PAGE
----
Three months into the Pleasanton school district's fiscal year and a month into classes, and there's still little word about how much the state will actually be giving schools.
"We still don't have a state budget," Luz Cazares, assistant superintendent of business services, told the board at its meeting Tuesday. "We now have a new record."
The budget is more than 90 days late, and Cazares said the current estimate is that a final vote could come "sometime next week."
However, some federal stimulus money -- about $2.7 million -- is headed to the district and should arrive any day. The money is part of the $10 billion federal jobs bill, designated to help schools keep employees on the payroll and reduce furlough days.
The catch, Cazares recently said, is that California could ultimately want some of the money or could reduce funding by the amount of the federal funds -- or more.
Meanwhile, with public institutions coming under increasing scrutiny, the board discussed its commitment to show the public "where we spend every dollar," Trustee Pat Kernan said.
Kernan mentioned that the board hadn't voted itself a raise in 14 years; board members currently make $400 per month.
He also said budget issues were part of the reason for hiring Parvin Ahmadi as the district's new superintendent.
"She's very data-driven," Kernan said.
Other board members agreed that the district has to keep its books and its decision-making process available to the public.
"We do need to be as open and transparent as possible," Jamie Hinztke said.
The board approved the district's unaudited fiscal financial statements from the 2009-10 school year, which among other things, maintains a 3 percent reserve, nearly $3.5 million, for economic uncertainties; Cazares explained that reserve will help the district when seeking money from outside sources.
The district's inability to fully finance a trust for retirees brought some concern from school board candidate Sandy Piderit.
"We should have made $1.3 million in payments," Piderit said. "We still need to make sure, as a district, how to honor that obligation."
The board approved borrowing $100,000 from the Sycamore Fund, to be repaid with interest over five years.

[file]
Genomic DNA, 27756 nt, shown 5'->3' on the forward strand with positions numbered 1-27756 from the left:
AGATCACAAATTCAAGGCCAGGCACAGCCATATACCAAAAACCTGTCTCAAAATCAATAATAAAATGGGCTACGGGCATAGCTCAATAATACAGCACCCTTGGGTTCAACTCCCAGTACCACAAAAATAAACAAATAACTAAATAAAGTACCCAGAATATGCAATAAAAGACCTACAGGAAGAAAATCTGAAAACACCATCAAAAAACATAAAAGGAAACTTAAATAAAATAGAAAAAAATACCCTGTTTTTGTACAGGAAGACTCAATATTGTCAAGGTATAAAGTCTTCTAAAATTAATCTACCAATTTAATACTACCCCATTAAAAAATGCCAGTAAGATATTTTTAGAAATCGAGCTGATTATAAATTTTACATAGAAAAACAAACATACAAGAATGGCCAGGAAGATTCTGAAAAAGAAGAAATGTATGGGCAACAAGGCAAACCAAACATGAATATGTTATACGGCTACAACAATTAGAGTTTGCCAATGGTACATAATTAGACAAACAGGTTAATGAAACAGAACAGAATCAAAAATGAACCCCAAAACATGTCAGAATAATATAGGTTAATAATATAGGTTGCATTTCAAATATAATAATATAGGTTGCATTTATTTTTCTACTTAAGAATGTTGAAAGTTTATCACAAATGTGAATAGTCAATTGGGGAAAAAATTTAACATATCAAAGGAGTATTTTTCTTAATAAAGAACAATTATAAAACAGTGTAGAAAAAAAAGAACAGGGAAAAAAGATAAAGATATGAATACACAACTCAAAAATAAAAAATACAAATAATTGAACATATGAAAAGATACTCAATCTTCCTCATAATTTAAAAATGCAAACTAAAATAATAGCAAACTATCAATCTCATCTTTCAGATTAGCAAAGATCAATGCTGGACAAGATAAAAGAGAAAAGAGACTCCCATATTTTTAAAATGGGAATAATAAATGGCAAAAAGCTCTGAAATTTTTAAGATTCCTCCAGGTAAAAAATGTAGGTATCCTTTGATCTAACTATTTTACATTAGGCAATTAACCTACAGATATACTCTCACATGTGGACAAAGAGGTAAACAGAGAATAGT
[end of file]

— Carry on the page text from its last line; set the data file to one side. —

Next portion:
The board also heard a report about its Academic Performance Index (API), Advanced Placement (AP) tests, Scholastic Aptitude Tests (SAT) and Adequate Yearly Progress (AYP) scores. In general, the district is doing well; with scores above average and improving every year. However, some students, particularly those with disabilities and the socio-economically disadvantaged, score far below their peers and are of particular concern for the district, which is required under the No Child Left Behind (NCLB) Act to improve the scores of all subgroups.
Ahmadi said improving scores for underperforming students is "a moral imperative."
However, Board Member Jim Ott pointed out that the 100% success rate expected by 2010 is unrealistic.
"If you have a school with 1,000 students, one of them is not going to be proficient," he said.
School board candidate Joan Laursen said it's more likely that NCLB will not require 100 percent proficiency but will look for improvement instead.
"What are we doing and what can we do to increase parent involvement?" Laursen also asked.
In other matters, the board did the following:
* Thanked two organizations that provided backpacks filled with school supplies for needy children in the district. The National Charity League, a mother-daughter organization headed locally by Dana Dotson, Renee Kantor and Lainie Krieger, donated 125 backpacks; Darlene Phillipe and Loren Hirst, founder of Physical Therapy Specialties, donated 32.
* Heard from teachers' union president Trevor Knaggs, who talked about a growing national trend of blaming teachers for poor performance. Knaggs mentioned a new movie, "Waiting for Superman," which was featured on Oprah Winfrey's television show, and the Los Angeles Times database of teacher effectiveness as examples.
* Acknowledged a gift of $10,000 for a science mobile lab at Hart Middle School from Lawrence Livermore National Laboratory and a $2,500 gift from the Wells Fargo Community Support Program, which will pay for "smart classrooms" at Alisal Elementary School.
* Discussed the Summer GATE (Gifted And Talented Education) program, which focused on creative writing, visual art and renewable resources. The program expected 50 students but 100 signed up for the program at a fee of $180 per student.